Defendant NRG is a power company that produces, sells, and delivers energy, energy products, and energy services in the United States. NRG is headquartered in both West Windsor Township, New Jersey, and Houston, Texas. Non-party Yield, a Delaware corporation, owns a portfolio of energy generation and infrastructure assets in the United States. As a result of the Reclassification, Yield now has four classes of common stock. The Company's Class A and C shares are listed on the New York Stock Exchange. The Company's Class B and D shares are held by NRG and not publicly traded.

         When it approved the Reclassification, Yield's board (the "Board") was comprised of the seven individual defendants: David Crane, John F. Chlebowksi, Mauricio Gutierrez, Kirkland B. Andrews, Brian R. Ford, Ferrell P. McClean, and Christopher S. Sotos. Four of the directors (Crane, Andrews, Gutierrez, and Sotos) were members of Yield's management at the time, and each of them held executive positions with NRG at various times.[4] The other three directors (Chlebowksi, Ford, and McClean) were not members of Yield's management and served on the Conflicts Committee (defined below) that evaluated and approved the Reclassification.[5] Their independence is not challenged.

         B. The Yield Business Model

         On December 20, 2012, NRG incorporated Yield as a dividend growth-oriented company to serve as the primary vehicle through which NRG would own, operate, and acquire energy generation and infrastructure assets.[6] Under a Management Services Agreement, NRG or its affiliates provide services to Yield, including carrying out all day-to-day management, accounting, banking, treasury, administrative, liaison, representative, regulatory, and reporting functions and obligations. The Management Services Agreement also allows NRG to make recommendations with respect to the payment of dividends and the exercise of any voting rights to which Yield is entitled with respect to its subsidiaries. For the fiscal year ended December 31, 2015, NRG received approximately $8 million in management fees and reimbursement for expenses under the Management Services Agreement.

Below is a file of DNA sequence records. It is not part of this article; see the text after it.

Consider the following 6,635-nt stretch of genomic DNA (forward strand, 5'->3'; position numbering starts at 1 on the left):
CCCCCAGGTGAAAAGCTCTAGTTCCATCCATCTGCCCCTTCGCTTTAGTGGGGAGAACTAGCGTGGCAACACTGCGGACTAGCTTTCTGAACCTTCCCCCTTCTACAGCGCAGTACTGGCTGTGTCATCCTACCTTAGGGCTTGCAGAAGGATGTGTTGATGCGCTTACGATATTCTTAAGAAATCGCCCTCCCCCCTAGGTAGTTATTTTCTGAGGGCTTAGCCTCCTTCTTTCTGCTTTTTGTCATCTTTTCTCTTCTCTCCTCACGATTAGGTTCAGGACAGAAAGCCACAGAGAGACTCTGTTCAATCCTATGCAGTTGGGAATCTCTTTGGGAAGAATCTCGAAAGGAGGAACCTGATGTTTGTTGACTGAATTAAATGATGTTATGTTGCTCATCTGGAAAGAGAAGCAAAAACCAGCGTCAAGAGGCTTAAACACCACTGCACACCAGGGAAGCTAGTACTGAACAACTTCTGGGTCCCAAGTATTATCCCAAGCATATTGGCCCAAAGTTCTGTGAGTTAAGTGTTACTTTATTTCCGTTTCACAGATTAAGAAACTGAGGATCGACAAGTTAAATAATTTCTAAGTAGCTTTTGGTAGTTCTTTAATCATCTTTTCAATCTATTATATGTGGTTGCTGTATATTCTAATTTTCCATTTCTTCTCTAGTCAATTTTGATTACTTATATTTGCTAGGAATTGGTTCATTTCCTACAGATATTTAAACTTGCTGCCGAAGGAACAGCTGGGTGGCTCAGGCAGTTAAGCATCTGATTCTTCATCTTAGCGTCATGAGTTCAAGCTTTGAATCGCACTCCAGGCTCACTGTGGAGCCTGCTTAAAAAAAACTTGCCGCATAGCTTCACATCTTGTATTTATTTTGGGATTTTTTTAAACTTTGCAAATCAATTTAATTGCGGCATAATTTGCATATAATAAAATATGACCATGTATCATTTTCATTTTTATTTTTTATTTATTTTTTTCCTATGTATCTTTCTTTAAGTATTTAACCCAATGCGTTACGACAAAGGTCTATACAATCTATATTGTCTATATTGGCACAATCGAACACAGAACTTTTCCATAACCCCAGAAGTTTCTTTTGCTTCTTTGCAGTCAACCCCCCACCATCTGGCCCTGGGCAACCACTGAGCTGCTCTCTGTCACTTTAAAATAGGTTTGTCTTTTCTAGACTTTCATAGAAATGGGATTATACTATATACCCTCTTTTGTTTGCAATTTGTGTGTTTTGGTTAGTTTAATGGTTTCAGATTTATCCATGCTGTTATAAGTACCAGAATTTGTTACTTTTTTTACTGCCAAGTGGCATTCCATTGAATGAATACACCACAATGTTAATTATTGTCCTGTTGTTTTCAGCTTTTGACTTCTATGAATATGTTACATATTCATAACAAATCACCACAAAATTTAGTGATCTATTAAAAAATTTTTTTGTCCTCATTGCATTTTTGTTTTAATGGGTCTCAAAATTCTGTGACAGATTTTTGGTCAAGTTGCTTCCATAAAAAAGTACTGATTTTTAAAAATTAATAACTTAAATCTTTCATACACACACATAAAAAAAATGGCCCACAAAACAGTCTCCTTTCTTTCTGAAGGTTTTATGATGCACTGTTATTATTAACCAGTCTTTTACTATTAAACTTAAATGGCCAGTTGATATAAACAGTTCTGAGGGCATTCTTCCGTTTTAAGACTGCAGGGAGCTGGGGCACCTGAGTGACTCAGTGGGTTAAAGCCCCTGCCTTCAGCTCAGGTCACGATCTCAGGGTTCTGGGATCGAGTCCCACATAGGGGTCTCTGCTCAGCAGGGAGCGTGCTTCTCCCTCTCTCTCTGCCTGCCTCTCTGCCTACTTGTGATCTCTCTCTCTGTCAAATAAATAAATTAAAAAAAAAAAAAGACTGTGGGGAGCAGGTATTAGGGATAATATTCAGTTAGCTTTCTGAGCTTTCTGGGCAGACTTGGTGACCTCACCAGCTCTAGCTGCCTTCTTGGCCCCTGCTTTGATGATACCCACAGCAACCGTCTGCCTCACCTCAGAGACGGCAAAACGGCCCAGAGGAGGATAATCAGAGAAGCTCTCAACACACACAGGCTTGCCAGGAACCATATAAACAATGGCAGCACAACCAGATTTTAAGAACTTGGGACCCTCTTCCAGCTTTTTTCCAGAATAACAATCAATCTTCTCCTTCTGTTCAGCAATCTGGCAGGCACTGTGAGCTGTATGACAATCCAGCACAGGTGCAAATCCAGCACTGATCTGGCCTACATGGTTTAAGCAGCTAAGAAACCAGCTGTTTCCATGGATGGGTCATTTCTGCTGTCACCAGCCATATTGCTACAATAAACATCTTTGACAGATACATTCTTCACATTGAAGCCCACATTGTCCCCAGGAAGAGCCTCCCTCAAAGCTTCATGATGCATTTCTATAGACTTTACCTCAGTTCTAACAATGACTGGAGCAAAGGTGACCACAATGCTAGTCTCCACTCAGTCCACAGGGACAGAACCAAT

On July 22, 2013, Yield closed an initial public offering of 22, 511, 250 shares of Class A stock. NRG retained 42, 738, 750 shares of Class B stock, which were never offered to the public. Both classes of stock entitle their holders to one vote per share on all matters. NRG's Class B shares represented about 65% of Yield's total voting power at the completion of its initial public offering.

         In connection with its IPO, Yield established a standing Corporate Governance, Conflicts and Nominating Committee (the "Conflicts Committee") to review and approve proposed conflicted transactions between Yield and NRG.[7] The Conflict Committee's charter requires that "its members satisfy the requirements for independence under applicable law and regulations of the SEC and NYSE standards for directors and nominating committee members."[8]